Friday, April 27, 2018

California road trip continues

Our California road trip continues. After breakfast at Pancake Circus, where the pancakes have a clown's face made of cherries, cream and pineapple, we toured Sacramento for a couple of hours. It's an attractive city, with the State Capitol at its centre, treelined streets reminiscent of the New Orleans Garden District and European style trams. As we were leaving we noticed that the Robert Cray Band was playing that night at the Crest Theatre so we decided to stay another day. Robert Cray was superb, playing many of his songs of (mostly) lost love, including Ain't Got You, I'll Always Remember You, Where Do I Go From Here, If You Don't Want My Love, You Had My Heart, Your Good Thing Is About To End and Strong Persuader. There were a couple of more rock orientated songs towards the end which I wasn't so keen on, but it was melodic and mellow and very enjoyable. He looks no different than when I first saw him 30 odd years ago, and sounds the same too.
Next day we drive south to El Cerrito, near Berkeley, and had a look around Down Home Records, which used to be the home of Arhoolie. There was quite a good selection and we all bought something and we then went to a nearby coffee shop to meet up with Frank Scott, who Gordon knew in London many years ago but whom he hadn't seen for 30 years. He used to run Down Home Music and still sells records by mail order as Roots and Rhythm. An interesting guy with many tales to tell. Afterwards we went on a fruitless search for a hotel in Oakland, which involved driving around derelict areas for quite some time to no avail. We gave up eventually and went back to Berkeley to stay at a rather expensive, but very pleasant hotel on University Avenue. After a mediocre Mexican meal on 4th Street, Alan and I went to see Los Lonely Boys at a place called Freight and Salvage. We arrived late and got in half price, which was just as well. Described as Americana, they were much more of a heavy rock band with repetitive and fairly tuneless numbers, so we left before the end.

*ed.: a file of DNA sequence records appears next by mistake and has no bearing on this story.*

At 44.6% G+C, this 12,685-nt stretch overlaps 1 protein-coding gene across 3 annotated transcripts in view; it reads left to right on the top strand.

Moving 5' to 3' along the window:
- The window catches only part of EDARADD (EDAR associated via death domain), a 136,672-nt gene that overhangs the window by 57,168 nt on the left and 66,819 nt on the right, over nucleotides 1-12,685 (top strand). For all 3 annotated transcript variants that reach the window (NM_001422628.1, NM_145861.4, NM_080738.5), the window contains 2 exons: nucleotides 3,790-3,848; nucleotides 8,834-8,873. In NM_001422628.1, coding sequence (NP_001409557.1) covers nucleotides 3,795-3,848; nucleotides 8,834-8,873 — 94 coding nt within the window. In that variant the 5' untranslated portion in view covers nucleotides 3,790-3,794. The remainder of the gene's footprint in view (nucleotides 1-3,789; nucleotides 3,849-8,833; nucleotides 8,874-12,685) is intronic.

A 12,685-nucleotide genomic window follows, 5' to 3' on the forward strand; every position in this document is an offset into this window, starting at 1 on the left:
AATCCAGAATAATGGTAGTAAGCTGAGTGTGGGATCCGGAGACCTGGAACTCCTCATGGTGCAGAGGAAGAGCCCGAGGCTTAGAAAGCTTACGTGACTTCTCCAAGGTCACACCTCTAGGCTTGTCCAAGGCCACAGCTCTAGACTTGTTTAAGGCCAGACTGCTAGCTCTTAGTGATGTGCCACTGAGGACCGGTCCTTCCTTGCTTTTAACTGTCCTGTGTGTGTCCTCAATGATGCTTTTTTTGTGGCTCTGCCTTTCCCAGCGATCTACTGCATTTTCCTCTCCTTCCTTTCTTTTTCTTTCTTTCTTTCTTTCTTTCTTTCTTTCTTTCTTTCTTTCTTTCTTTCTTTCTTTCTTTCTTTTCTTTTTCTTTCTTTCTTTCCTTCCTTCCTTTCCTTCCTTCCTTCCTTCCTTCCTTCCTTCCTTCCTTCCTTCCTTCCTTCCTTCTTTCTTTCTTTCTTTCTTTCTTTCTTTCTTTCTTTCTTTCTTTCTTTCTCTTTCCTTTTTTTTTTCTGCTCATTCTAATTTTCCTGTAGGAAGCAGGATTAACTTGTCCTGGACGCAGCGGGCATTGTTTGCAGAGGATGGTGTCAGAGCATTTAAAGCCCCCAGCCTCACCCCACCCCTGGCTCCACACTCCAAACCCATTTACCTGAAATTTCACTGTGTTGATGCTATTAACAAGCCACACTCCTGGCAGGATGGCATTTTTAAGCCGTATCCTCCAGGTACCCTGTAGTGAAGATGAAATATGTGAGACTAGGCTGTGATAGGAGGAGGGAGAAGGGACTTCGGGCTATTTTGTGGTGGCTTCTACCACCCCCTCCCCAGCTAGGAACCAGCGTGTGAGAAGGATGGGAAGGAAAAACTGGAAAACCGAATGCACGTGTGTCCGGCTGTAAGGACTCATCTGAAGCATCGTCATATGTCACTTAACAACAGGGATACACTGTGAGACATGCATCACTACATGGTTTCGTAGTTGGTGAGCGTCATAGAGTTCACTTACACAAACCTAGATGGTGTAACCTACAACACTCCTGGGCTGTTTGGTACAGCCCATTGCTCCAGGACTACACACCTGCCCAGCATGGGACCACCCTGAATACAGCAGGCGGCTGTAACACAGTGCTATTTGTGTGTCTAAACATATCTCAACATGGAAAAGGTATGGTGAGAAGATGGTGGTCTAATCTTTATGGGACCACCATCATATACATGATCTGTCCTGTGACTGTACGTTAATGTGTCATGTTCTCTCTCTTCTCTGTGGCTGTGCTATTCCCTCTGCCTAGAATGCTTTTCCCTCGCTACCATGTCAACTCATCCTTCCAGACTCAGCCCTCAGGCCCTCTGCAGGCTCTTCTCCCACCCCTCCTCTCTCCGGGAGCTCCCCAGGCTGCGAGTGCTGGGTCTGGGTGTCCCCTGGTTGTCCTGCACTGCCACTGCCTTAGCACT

Driving south again next day we stopped off at Salinas, home town of John Steinbeck, and had coffee and brownies at his family house, now a genteel restaurant staffed by several elderly lady volunteers. From there we to went to Shandon where James Dean crashed his car and died. There's a marker there and a James Dean themed restaurant and bar, the Jack Ranch Cafe and Hearst Winery. They specialise in locally produced cider, Perry and jerkum, a new one on me, which is made from fermented plums, nectarines and such like. We are staying the night at San Luis Obispo, a pleasant place where I stopped over on a previous trip. Tomorrow we are off to LA.


Post a Comment

Subscribe to Post Comments [Atom]

<< Home